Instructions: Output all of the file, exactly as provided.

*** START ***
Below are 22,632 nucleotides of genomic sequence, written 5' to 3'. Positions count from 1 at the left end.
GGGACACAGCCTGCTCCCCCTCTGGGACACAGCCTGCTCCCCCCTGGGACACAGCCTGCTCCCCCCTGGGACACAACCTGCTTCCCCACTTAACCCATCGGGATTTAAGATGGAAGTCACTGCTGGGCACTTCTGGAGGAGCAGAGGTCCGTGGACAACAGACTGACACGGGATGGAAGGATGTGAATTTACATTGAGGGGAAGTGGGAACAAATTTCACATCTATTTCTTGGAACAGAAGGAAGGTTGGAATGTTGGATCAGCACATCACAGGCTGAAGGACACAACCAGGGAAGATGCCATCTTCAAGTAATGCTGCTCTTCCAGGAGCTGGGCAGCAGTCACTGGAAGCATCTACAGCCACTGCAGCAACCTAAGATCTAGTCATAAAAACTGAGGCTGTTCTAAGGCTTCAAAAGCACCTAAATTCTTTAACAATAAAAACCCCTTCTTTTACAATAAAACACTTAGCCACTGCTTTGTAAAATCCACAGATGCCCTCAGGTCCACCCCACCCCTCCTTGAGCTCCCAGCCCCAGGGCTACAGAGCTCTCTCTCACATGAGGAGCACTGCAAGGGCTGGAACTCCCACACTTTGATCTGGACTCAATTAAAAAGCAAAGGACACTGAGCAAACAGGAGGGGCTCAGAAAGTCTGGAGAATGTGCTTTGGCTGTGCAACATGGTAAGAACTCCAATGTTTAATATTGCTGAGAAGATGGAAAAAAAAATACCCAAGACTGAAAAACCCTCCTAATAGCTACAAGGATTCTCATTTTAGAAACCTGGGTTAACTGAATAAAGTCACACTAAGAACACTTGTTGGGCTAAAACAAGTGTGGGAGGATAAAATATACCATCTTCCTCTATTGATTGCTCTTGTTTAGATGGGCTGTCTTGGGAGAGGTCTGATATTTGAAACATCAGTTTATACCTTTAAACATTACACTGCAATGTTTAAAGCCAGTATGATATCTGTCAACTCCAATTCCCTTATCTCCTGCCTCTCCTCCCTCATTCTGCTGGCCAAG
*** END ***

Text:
Below are 22,632 nucleotides of genomic sequence, written 5' to 3'. Positions count from 1 at the left end.
GGGACACAGCCTGCTCCCCCTCTGGGACACAGCCTGCTCCCCCCTGGGACACAGCCTGCTCCCCCCTGGGACACAACCTGCTTCCCCACTTAACCCATCGGGATTTAAGATGGAAGTCACTGCTGGGCACTTCTGGAGGAGCAGAGGTCCGTGGACAACAGACTGACACGGGATGGAAGGATGTGAATTTACATTGAGGGGAAGTGGGAACAAATTTCACATCTATTTCTTGGAACAGAAGGAAGGTTGGAATGTTGGATCAGCACATCACAGGCTGAAGGACACAACCAGGGAAGATGCCATCTTCAAGTAATGCTGCTCTTCCAGGAGCTGGGCAGCAGTCACTGGAAGCATCTACAGCCACTGCAGCAACCTAAGATCTAGTCATAAAAACTGAGGCTGTTCTAAGGCTTCAAAAGCACCTAAATTCTTTAACAATAAAAACCCCTTCTTTTACAATAAAACACTTAGCCACTGCTTTGTAAAATCCACAGATGCCCTCAGGTCCACCCCACCCCTCCTTGAGCTCCCAGCCCCAGGGCTACAGAGCTCTCTCTCACATGAGGAGCACTGCAAGGGCTGGAACTCCCACACTTTGATCTGGACTCAATTAAAAAGCAAAGGACACTGAGCAAACAGGAGGGGCTCAGAAAGTCTGGAGAATGTGCTTTGGCTGTGCAACATGGTAAGAACTCCAATGTTTAATATTGCTGAGAAGATGGAAAAAAAAATACCCAAGACTGAAAAACCCTCCTAATAGCTACAAGGATTCTCATTTTAGAAACCTGGGTTAACTGAATAAAGTCACACTAAGAACACTTGTTGGGCTAAAACAAGTGTGGGAGGATAAAATATACCATCTTCCTCTATTGATTGCTCTTGTTTAGATGGGCTGTCTTGGGAGAGGTCTGATATTTGAAACATCAGTTTATACCTTTAAACATTACACTGCAATGTTTAAAGCCAGTATGATATCTGTCAACTCCAATTCCCTTATCTCCTGCCTCTCCTCCCTCATTCTGCTGGCCAAG